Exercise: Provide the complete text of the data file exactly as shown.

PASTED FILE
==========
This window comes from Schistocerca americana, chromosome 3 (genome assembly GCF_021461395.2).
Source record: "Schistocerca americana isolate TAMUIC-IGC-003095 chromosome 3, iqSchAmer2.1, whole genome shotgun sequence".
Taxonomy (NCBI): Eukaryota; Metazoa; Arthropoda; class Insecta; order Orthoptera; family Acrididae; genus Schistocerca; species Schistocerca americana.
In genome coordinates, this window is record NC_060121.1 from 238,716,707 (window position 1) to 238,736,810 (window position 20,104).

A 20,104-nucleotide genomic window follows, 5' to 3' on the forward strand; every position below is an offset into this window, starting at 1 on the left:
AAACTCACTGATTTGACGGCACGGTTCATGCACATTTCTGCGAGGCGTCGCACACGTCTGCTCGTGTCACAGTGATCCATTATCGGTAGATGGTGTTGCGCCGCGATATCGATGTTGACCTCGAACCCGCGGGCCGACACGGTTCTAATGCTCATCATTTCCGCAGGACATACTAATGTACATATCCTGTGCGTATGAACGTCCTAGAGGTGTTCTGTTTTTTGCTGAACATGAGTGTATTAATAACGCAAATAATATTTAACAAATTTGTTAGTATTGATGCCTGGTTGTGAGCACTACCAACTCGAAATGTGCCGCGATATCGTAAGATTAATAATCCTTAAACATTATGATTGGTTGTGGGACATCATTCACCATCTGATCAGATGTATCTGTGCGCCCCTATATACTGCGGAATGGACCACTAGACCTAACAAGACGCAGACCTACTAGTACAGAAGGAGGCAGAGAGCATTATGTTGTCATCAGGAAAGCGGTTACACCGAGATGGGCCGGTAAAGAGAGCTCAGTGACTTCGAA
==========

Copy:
This window comes from Schistocerca americana, chromosome 3 (genome assembly GCF_021461395.2).
Source record: "Schistocerca americana isolate TAMUIC-IGC-003095 chromosome 3, iqSchAmer2.1, whole genome shotgun sequence".
Taxonomy (NCBI): Eukaryota; Metazoa; Arthropoda; class Insecta; order Orthoptera; family Acrididae; genus Schistocerca; species Schistocerca americana.
In genome coordinates, this window is record NC_060121.1 from 238,716,707 (window position 1) to 238,736,810 (window position 20,104).

A 20,104-nucleotide genomic window follows, 5' to 3' on the forward strand; every position below is an offset into this window, starting at 1 on the left:
AAACTCACTGATTTGACGGCACGGTTCATGCACATTTCTGCGAGGCGTCGCACACGTCTGCTCGTGTCACAGTGATCCATTATCGGTAGATGGTGTTGCGCCGCGATATCGATGTTGACCTCGAACCCGCGGGCCGACACGGTTCTAATGCTCATCATTTCCGCAGGACATACTAATGTACATATCCTGTGCGTATGAACGTCCTAGAGGTGTTCTGTTTTTTGCTGAACATGAGTGTATTAATAACGCAAATAATATTTAACAAATTTGTTAGTATTGATGCCTGGTTGTGAGCACTACCAACTCGAAATGTGCCGCGATATCGTAAGATTAATAATCCTTAAACATTATGATTGGTTGTGGGACATCATTCACCATCTGATCAGATGTATCTGTGCGCCCCTATATACTGCGGAATGGACCACTAGACCTAACAAGACGCAGACCTACTAGTACAGAAGGAGGCAGAGAGCATTATGTTGTCATCAGGAAAGCGGTTACACCGAGATGGGCCGGTAAAGAGAGCTCAGTGACTTCGAA